Oil is finding some support thus far today off the back of the IEA’s monthly oil market report, which pointed to a tightening market amid OPEC production cuts. Hark, here are five things to consider in oil markets today.
1) In a similar fashion to yesterday’s OPEC report, IEA has boosted Iraqi oil production to a record last month; OPEC’s secondary sources had production pegged at 3.63 million barrels per day, while the IEA today has it at a very similar 4.64mn bpd. Production based on direct communication has it an even higher 4.83mn bpd.
As our ClipperData illustrate below, exports are kicking around 4mn bpd, when including both northern and southern Iraqi loadings.
2) The IEA’s report was optimistic for demand, boosting demand growth for 2016 by 110,000 bpd to 1.5mn bpd, driven by colder weather in Europe in Q4, and Asian demand growth. This pace is set to slow to 1.3mn bpd this year.
While the agency is falling in line with recent evidence of rising US shale production, it again highlights something we pointed to yesterday – that Brazilian production should show a firm increase this year; combined with Canada, it is expected to grow by 415,000 bpd. Non-OPEC production is expected to grow by 380,000 bpd this year – higher than OPEC’s estimate of +120,000 bpd.
In terms of OPEC last month, it sees production falling by 320,000 bpd, led by Saudi (intentional, well, seasonal) and Nigeria (maintenance, strikes, geopolitics). Interestingly, it also sees Iranian production slipping to 3.72mn bpd, after peaking in October; we see in our ClipperData that exports topped out at this point also – and have been considerably lower since, even as floating storage has dropped.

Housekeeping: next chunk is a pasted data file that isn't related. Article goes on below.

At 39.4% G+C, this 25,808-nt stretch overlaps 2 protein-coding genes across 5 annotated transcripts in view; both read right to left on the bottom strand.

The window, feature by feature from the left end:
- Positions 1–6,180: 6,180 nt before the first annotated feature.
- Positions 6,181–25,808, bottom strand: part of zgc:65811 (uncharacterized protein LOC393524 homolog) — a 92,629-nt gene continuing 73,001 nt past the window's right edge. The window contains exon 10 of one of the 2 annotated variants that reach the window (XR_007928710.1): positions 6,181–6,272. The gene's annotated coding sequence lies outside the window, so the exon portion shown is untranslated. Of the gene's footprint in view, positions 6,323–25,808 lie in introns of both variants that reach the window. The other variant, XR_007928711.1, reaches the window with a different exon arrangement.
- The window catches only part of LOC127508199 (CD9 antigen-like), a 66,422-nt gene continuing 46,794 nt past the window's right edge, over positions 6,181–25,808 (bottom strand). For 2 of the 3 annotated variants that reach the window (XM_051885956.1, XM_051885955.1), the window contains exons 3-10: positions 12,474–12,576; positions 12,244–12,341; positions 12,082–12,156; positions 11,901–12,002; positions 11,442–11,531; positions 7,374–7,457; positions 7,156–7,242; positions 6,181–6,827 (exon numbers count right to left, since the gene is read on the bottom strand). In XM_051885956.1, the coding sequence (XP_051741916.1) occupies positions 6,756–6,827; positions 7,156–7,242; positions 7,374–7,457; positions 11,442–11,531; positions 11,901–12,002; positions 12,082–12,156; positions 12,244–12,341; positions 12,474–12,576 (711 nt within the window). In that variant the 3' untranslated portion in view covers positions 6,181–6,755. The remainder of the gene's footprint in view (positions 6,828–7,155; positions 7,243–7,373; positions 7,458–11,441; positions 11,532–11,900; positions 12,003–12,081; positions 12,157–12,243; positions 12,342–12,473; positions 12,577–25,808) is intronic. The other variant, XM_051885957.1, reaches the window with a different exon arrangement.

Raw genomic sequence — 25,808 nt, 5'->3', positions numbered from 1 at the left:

3) This is unashamedly nerdy, but it’s super-interesting (and nutty) to see that Saudi Arabia and UAE account for 60 percent of crude imports into Japan. Although it has been surpassed by India last year, Japan is still the fourth largest importer in the world.
Saudi and UAE have strong ties to Japan; they both lease crude storage in Okinawa. Saudi has been storing crude in Okinawa since February 2011, and back in September, it expanded its agreement with the Japanese government by 2mn bbls to store up to 6.3mn bbls. The Japanese government provides the storage space for free, on the proviso that it gets a priority claim on the oil there in case of emergency.
It has just been announced overnight that the Abu Dhabi National Oil Company (ADNOC) has had its agreement to store the same volume, 6.3mn bbls, extended to the end of 2019 – after it was set to expire at the end of this year. UAE has been storing oil at Okinawa since 2009, even longer than Saudi, giving it easy access to Asian markets. Over 30 percent of UAE’s crude exports go to Japan, while only 13 percent of Saudi’s exports head there.
4) After slashing costs in the last two years amid the oil price slump, Cnooc is set to raise capex to 70 billion yuan, after it dropped to 50 billion yuan last year, the lowest since 2009 (hark, chart below). The company produced 470mn bbls last year, and has a production target of 450-460mn bbls for this year; last year was its first output decline since 1999.
As we discussed earlier in the week, Chinese domestic production is under threat of further shrinkage; 54 percent of Cnooc’s capex this year will be invested in domestic production. Some 64 percent of its total production is produced domestically, with other projects as far afield as the Gulf of Mexico.
5) Despite its focus on renewables, natural gas is the largest source of power generation in Mexico, with more than 60 percent of capacity additions through 2020 to come from the fuel. Natural gas currently accounts for 54 percent of Mexico’s power generation, up from 34 percent in 2005: